So you want to know what the media are going to be writing about to try and gain inclusion for your client. Where do you look for information about features that are going to be written? This is a short, and by no means exhaustive guide based on my own experience.
There are strong distinctions between features and news pieces, something that merits a good hard look before considering approaching a feature writer with information for a story.
News does what it says on the can. It’s topical. It’s in the moment. A feature can be news based – a behind the scenes look at personalities or how things came about – but is always more in depth, designed to give the reader an insight.
From the perspective of placing stories, features are a dream, and many are planned in advance. So how do you get to hear about them?
Before going anywhere near how to find out about what features are coming up, it would be irresponsible of me not to note a few basic ‘rules of engagement to avoid disappointment and frustration on all sides.
I can expand on these at a later date if anyone’s interested, but summarised, they are:
Different publications have different policies regarding features. Some will plan their editorial calendar ahead of time, particularly trade media, often with a view to selling advertising against the subject matter, or because the publication has strong affiliations with trade or national events at which it distributes extra copies if it still runs print versions.
There are nice examples here:
You may find these called special reports, advertising focus, spotlights… but have a look on the websites of the publications. Because the information is there for commercial reasons rather than to help the reader, you are more likely to strike lucky on the bottom bar of the website, often under information for advertisers. Or on the editorial panel, where some publications still list a features editor.
Some publications have stopped publishing lists for competitive reasons, but cozying up to the ad department can help – and they’ll also be able to clarify any policies regarding advertorial.
You’ll need to do the groundwork to find out what features a publication runs regularly. And it’s really not hard – regular slots often have their own ‘channel’ within a media site. The Daily Telegraph, for example, regularly runs reviews of mobile apps. The Daily Mail runs regular themes within its money sections.
To really make any progress with this, traditional linkbuilding SEOs will have to step away from the ranking value of a site (any old link is good enough) and start looking at the relevance of the site, it’s audience and how the client’s products and services fit in.
Which takes me nicely to our next features discovery mechanism…
You know what your client’s subject areas are. You should be able to identify which publications and websites cover these topics. (Still lost? Ask Google!)
Chances are that a couple of journalist/blogger names will come up repeatedly across those sites. If they’re in-house, you know where to find them. Otherwise freelance journalists and bloggers often have a specific ‘beat’ or two of topics that they cover.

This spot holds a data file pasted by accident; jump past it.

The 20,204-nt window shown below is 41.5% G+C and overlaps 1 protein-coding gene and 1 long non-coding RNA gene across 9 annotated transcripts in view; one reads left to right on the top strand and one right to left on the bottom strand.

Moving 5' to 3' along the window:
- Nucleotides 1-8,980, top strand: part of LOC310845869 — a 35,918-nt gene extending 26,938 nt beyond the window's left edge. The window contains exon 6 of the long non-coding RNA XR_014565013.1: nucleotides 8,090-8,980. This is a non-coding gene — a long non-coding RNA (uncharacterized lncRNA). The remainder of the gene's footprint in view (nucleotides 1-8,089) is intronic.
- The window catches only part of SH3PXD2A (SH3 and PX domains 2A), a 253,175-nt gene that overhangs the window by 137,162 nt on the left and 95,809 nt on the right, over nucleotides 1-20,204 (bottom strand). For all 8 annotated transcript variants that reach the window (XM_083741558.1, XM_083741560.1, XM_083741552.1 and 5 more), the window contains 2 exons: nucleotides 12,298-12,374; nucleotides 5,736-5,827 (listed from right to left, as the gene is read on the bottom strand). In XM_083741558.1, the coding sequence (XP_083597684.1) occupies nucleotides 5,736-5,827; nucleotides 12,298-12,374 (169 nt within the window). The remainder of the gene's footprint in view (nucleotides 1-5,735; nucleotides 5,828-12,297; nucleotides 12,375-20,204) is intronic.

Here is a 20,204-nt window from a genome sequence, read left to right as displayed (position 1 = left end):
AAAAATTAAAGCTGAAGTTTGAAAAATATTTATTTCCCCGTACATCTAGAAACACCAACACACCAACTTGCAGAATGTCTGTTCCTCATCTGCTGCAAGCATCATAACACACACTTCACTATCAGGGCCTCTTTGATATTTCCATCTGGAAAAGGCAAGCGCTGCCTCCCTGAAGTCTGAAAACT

Having identified a couple of key relevant writers, stalk them – nicely! Not every journalist will tell you what they’re writing or looking at, but social media has made it really easy to hang out and be helpful.
Once you know them, some offer a mail out list to PR people that give details of what they’re writing and looking for information on.
Where do they hang out online? For example UK Press has a lot of freelancers hanging out. It tends to be quite generic, but you’ll get the odd request snippet and they are generally a friendly crowd. More focussed places exist in each field. For example UKTJPR is a deliberate forum bringing together PRs and journalists in the technology field. Many have Twitter accounts. (Exercise caution with Facebook – it’s personal preference territory.) In these spaces they may proactively request help. You can, at least, start a conversation – once you’ve judged that this is appropriate, of course.
There are numerous paid features services which will tell you what’s coming up. These come with a couple of provisos. Many publications set their features schedule up once or twice a year. A couple of months in they may change the schedules around. The features services can be slow to pick this up, and often ignore regular features.
Most of the media databases now have a ‘forward features’ function. They are variable in quality, and how useful they are often depends on the sector you’re working in.
A couple of the best known include:
HARO (Help a reporter out) used to be a really useful source on Twitter, but it was bought out by Vocus, meaning you now pay for that information, and leaving the #HARO hashtag to the spammers. (There are other hashtags that journalists regularly use, and for fear of them going the same way I’m not prepared to publish them here. However, if you follow your favourite journalist, you’ll soon work out how they’re letting people know what they need.)
FeaturesExec offers a nice mix of scheduled features and ‘in the moment’ media requests. It’s usefulness varies from sector to sector, but it offers a free trial.
EdCals is a free service from Cision.
There are different places to look according to the sectors you work in. I can’t know every service in every sector. I hope others will add what services have worked for them, in what sector, in the comments boxes below.